Ten Pakistani men linked to the terror group Lashkar-e-Tayyiba stormed Mumbai buildings, killing 174 people, including 20 security force personnel and 26 foreign nationals, in 2008. Nine of the gunmen were killed during the attacks, and one survived. The lone surviving gunman, Mohammed Ajmal Kasab, was executed in November 2012. Before India or Pakistan implemented risky response plans, the US crisis management team quickly contacted both countries’ presidents. Following the Mumbai attacks, US Secretary of State Condoleezza Rice and British Prime Minister Gordon Brown visited India and Pakistan. India petitioned the United Nations Security Council for sanctions against Jamaat-ud-Dawa, claiming that the organization was a front for Lashkar-e-Taiba, which Pakistan had banned in 2002. On December 11, 2008, the Security Council imposed sanctions on Jamaat-ud-Dawa and formally designated the group as a terrorist organization in response to India’s request.


The Uri attack in 2016 was carried out on September 18 by four Jaish-e-Mohammed insurgents from Pakistan against an Indian Army brigade headquarters near Uri in Indian-administered Jammu and Kashmir. The attack killed 19 Indian soldiers and injured another 19-30. On the same day, President Pranab Mukherjee tweeted, “India will not be frightened by such attacks; we will foil the evil designs of terrorists and their backers” This attack further escalated the tensions between the two.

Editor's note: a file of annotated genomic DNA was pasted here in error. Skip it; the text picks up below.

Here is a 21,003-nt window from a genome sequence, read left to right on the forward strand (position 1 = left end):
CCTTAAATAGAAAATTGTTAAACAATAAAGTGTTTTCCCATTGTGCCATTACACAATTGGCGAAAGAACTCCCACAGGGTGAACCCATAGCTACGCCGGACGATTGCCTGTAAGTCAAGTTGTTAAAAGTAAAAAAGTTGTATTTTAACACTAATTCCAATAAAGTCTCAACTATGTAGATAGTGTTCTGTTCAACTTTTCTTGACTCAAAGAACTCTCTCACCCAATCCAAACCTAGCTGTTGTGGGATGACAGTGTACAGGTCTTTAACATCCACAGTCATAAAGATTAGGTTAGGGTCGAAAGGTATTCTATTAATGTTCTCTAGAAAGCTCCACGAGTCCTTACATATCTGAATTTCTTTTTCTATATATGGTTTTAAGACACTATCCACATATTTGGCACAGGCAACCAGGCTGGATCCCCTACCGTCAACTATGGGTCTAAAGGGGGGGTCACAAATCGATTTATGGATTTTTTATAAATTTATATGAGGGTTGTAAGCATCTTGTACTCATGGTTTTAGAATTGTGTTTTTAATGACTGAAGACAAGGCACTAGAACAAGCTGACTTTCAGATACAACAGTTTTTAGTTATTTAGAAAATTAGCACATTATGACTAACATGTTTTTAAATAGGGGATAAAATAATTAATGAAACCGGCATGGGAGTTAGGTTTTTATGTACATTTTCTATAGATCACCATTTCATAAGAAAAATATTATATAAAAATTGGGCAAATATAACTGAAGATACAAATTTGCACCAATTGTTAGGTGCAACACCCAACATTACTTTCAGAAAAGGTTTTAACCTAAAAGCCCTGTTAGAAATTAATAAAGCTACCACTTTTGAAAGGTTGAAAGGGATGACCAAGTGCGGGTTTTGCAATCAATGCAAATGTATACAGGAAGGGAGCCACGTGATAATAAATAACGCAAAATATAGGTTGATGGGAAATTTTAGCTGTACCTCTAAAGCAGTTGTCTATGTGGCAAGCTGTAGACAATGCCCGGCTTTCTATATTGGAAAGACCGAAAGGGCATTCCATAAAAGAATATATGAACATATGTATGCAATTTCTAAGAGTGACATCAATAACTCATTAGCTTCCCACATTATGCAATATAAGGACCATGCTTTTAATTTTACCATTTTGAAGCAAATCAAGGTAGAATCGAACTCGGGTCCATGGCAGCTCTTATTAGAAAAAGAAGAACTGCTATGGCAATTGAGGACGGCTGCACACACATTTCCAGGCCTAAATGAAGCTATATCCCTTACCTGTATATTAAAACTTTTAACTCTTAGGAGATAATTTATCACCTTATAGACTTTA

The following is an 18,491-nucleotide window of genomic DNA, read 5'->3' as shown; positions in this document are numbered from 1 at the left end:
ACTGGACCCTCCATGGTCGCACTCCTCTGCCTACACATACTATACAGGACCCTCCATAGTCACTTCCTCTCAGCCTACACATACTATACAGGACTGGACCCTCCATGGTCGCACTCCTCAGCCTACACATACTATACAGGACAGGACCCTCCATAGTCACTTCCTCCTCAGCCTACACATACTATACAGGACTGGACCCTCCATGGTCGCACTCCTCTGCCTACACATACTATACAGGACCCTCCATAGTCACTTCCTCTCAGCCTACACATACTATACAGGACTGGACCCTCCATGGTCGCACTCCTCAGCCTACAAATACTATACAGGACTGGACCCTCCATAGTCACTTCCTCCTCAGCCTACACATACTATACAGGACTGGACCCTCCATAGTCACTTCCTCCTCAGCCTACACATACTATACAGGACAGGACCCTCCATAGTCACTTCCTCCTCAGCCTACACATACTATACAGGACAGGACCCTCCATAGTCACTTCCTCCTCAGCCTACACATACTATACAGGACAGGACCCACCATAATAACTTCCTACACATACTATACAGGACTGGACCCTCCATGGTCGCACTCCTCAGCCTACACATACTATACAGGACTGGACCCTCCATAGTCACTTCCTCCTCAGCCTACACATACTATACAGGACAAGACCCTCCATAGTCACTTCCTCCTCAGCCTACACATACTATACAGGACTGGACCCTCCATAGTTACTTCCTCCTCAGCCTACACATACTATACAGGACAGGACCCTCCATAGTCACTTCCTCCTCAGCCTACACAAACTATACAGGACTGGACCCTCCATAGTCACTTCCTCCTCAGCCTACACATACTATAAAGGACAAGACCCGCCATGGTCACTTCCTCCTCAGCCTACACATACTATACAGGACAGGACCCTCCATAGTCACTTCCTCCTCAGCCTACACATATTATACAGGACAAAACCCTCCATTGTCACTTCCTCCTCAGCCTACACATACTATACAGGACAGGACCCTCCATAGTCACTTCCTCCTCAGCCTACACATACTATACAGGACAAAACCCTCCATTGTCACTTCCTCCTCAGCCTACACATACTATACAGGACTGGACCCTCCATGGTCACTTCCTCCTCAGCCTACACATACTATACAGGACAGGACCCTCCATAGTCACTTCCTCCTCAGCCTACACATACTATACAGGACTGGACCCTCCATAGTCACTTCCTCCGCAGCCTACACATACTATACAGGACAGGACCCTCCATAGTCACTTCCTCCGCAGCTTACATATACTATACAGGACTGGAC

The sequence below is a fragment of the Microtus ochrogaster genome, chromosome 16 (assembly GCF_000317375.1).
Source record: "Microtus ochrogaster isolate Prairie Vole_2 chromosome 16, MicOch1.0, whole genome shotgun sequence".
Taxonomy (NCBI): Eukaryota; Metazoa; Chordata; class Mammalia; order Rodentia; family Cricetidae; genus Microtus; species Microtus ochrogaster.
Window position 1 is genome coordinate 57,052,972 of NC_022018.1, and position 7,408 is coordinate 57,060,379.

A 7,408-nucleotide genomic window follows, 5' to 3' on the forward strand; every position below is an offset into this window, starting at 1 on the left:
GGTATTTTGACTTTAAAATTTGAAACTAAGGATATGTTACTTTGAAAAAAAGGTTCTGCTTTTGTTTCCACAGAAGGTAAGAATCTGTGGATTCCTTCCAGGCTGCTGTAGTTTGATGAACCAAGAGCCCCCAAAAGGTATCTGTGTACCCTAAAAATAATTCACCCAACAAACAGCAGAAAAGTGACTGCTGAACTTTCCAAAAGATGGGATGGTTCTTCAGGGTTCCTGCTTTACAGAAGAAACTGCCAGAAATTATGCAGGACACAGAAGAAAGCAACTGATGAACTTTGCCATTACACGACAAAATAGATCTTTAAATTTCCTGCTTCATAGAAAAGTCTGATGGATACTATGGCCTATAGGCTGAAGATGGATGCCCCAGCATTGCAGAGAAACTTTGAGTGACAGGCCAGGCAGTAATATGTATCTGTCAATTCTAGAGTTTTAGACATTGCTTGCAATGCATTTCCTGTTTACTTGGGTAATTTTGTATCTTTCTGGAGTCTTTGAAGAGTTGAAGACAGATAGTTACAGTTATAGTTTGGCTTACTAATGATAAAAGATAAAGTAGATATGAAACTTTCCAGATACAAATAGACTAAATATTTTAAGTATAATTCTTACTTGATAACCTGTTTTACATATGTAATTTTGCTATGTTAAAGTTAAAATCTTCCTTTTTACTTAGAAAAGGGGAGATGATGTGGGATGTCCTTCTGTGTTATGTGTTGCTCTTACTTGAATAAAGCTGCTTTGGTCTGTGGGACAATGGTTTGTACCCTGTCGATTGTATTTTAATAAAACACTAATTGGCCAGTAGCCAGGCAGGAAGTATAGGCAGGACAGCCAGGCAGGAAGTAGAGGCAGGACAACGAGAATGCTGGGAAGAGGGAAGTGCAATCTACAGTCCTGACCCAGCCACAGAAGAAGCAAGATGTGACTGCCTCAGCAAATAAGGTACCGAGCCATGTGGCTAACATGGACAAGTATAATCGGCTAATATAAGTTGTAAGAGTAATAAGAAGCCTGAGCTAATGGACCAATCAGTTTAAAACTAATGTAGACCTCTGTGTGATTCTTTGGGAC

The 2019 India-Pakistan border skirmishes were a series of armed clashes between India and Pakistan across the de facto border in the disputed Kashmir region, consisting of cross-border airstrikes and gunfire exchanges. 40-46 CRPF personnel were killed, and 70 were injured.

The India-Pakistan border skirmishes of 2020-2021 were a series of armed clashes between India and Pakistan. According to Indian Army sources, 11 Pakistani soldiers were killed, and 16 were injured in clashes. According to the Indian Defence Ministry, six Indian civilians, four soldiers, and one border guard were killed. The Indian military released footage of mortars striking and damaging Pakistani bunkers along the border.